Jesus was everything to Peter. Peter longed to follow Jesus and for three years he did. He walked with Jesus saw his miracles, heard his preaching, and was there when Jesus rose from the grave. Peter wasn’t always a cooperative follower. In his early years he was brash and impulsive. His lip got him into messes, but Jesus was tender and tough with Peter. He forgave Peter, appointed him to service, empowered him, and helped him endure a trial-ridden life. No wonder Peter endured so much for Jesus.
Peter made it his mission to love Jesus and shepherd the flock. You get a glimpse of Peter’s heart when reading his letters. Peter was a pen pal pastor and counselor to many Christians who faced trials for following Jesus throughout modern-day Turkey (v.1). As Peter begins his letter do not skip over the salutation. Packed within are three hopeful promises for Christians under trials.
“Peter, an apostle of Jesus Christ,
To those who are elect exiles of the Dispersion in Pontus, Galatia, Cappadocia, Asia, and Bithynia, according to the foreknowledge of God the Father, in the sanctification of the Spirit, for obedience to Jesus Christ and for sprinkling with his blood:
May grace and peace be multiplied to you.” – 1 Peter 1:1-2
First, even under trials God has chosen you, saved you, forgiven you, adopted you, loves you, and you are his from before time (v.2a). What precious gifts to remember in a time of persecution or hardship. God is with you and for you. He won’t fail to be good to you.
Second, the Holy Spirit is sanctifying you under trials (v.2b). No body likes trials. In fact, we try hard to avoid them. Yet trials are unavoidable. They follow us. Not that we are to embrace trials, but we must see how God uses them to draw us to him. Trials are part of God’s sovereign plan. God doesn’t just want to save us; he wants to change us. Trials tend change us to make us more like Jesus. This is God’s holy work of sanctification.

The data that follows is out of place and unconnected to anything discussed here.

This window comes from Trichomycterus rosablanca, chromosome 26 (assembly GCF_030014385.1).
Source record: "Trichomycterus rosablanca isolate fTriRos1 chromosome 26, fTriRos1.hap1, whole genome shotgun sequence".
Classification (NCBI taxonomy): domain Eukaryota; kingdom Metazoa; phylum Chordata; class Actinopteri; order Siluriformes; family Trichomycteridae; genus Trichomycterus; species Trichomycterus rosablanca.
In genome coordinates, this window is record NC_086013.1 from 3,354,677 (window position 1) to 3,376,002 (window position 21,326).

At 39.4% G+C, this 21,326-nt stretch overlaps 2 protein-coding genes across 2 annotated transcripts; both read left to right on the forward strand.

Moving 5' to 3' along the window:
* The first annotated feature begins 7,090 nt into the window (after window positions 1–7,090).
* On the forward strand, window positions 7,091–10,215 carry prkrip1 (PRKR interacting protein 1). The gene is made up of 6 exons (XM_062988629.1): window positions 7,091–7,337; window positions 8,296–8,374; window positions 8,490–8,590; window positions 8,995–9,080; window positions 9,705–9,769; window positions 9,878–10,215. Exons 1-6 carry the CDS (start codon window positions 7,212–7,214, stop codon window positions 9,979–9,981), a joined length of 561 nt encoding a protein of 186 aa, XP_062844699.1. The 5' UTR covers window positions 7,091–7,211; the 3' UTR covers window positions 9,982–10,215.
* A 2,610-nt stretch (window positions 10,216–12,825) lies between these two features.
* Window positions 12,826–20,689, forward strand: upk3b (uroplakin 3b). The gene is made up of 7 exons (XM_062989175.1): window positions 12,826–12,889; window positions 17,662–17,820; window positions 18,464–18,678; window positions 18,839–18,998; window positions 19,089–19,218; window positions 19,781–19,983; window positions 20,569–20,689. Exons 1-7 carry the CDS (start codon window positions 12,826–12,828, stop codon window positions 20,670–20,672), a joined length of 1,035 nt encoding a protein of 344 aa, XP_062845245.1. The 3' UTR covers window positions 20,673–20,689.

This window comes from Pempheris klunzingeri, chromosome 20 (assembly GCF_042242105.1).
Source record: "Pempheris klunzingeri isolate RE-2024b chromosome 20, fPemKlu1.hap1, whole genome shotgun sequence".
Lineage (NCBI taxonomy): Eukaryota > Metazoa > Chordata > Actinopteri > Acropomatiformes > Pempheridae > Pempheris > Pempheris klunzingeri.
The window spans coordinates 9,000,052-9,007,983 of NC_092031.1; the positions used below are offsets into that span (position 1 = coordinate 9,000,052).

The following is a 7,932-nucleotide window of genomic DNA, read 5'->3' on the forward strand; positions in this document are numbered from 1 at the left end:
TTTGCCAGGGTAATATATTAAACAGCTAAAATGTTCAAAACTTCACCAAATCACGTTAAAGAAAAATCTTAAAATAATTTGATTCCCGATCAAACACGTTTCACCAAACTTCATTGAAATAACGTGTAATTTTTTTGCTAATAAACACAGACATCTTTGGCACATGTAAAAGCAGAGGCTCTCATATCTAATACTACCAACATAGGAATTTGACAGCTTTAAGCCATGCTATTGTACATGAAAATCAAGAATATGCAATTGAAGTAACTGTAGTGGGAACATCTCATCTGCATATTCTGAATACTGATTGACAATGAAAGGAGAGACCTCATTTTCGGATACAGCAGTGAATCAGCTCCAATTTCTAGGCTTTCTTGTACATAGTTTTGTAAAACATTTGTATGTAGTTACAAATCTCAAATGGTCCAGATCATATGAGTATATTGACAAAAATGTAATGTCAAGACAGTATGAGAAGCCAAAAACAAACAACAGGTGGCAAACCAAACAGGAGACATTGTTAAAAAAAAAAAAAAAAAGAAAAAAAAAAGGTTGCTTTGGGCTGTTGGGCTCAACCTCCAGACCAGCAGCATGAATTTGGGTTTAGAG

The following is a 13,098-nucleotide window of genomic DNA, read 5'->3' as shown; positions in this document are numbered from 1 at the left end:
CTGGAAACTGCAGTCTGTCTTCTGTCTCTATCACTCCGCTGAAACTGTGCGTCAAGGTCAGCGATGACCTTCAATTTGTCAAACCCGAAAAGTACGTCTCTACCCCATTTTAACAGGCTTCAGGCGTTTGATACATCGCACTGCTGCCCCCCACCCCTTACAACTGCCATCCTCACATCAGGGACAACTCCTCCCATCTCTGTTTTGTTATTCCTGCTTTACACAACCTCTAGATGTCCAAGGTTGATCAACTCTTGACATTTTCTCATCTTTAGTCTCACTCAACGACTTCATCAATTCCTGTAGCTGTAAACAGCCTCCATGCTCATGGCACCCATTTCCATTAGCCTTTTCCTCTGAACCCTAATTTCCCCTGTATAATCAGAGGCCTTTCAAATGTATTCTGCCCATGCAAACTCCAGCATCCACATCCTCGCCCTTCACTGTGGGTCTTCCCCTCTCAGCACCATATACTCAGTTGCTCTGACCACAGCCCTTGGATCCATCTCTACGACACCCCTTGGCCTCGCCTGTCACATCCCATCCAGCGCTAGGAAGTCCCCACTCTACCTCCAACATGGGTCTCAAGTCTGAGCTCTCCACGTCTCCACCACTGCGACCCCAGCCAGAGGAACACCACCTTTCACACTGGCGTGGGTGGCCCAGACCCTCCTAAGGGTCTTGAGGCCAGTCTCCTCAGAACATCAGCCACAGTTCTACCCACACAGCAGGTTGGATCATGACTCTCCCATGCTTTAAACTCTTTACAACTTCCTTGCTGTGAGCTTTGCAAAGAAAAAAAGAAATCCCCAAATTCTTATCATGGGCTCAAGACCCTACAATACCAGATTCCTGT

Third, remaining obedient to Jesus is vital when under trials. Jesus is acquainted with our trials. He has been there. He knows the full weight of being under trials. He was under trials to the death, but it was by his blood and sacrifice that our sins are forgiven. Jesus blood was the signature of his covenant between God and man. As Jesus remained obedient to God under trials the result was global blessing, so must we remain obedient to Jesus under trials for the result will be great blessings.
Peter writes to early Christians, but he also writes to you so that you would see trials under the lens of God’s grace. Grace is God acting and working on your behalf for your good. Peters points to the possibility of grace and peace in the midst of trials. Don’t panic. God is with you, for you and at work within you under trials.
Questions for Reflection:
- Who was Peter? What do you know about Peter’s life?
- What do you know about the people to whom Peter is writing? How are we like them?
- How does Peter start his letter? Why is this important?
- How did Peter know Jesus?
- What is election? How does election show God’s love? How is election like adoption?
Why are the “elect” called “exiles”? (aka: stranger or alien) What is the purpose of our election?
- How are we citizens of a different kingdom? Where have you become to “at home” in this world?
- How do you see the Trinity in verse 2? How do you see the Trinity working together in this verse? What do you learn about God from these verses?
- What is the significance of “sprinkled with his blood”? (see Exodus 24:1-8)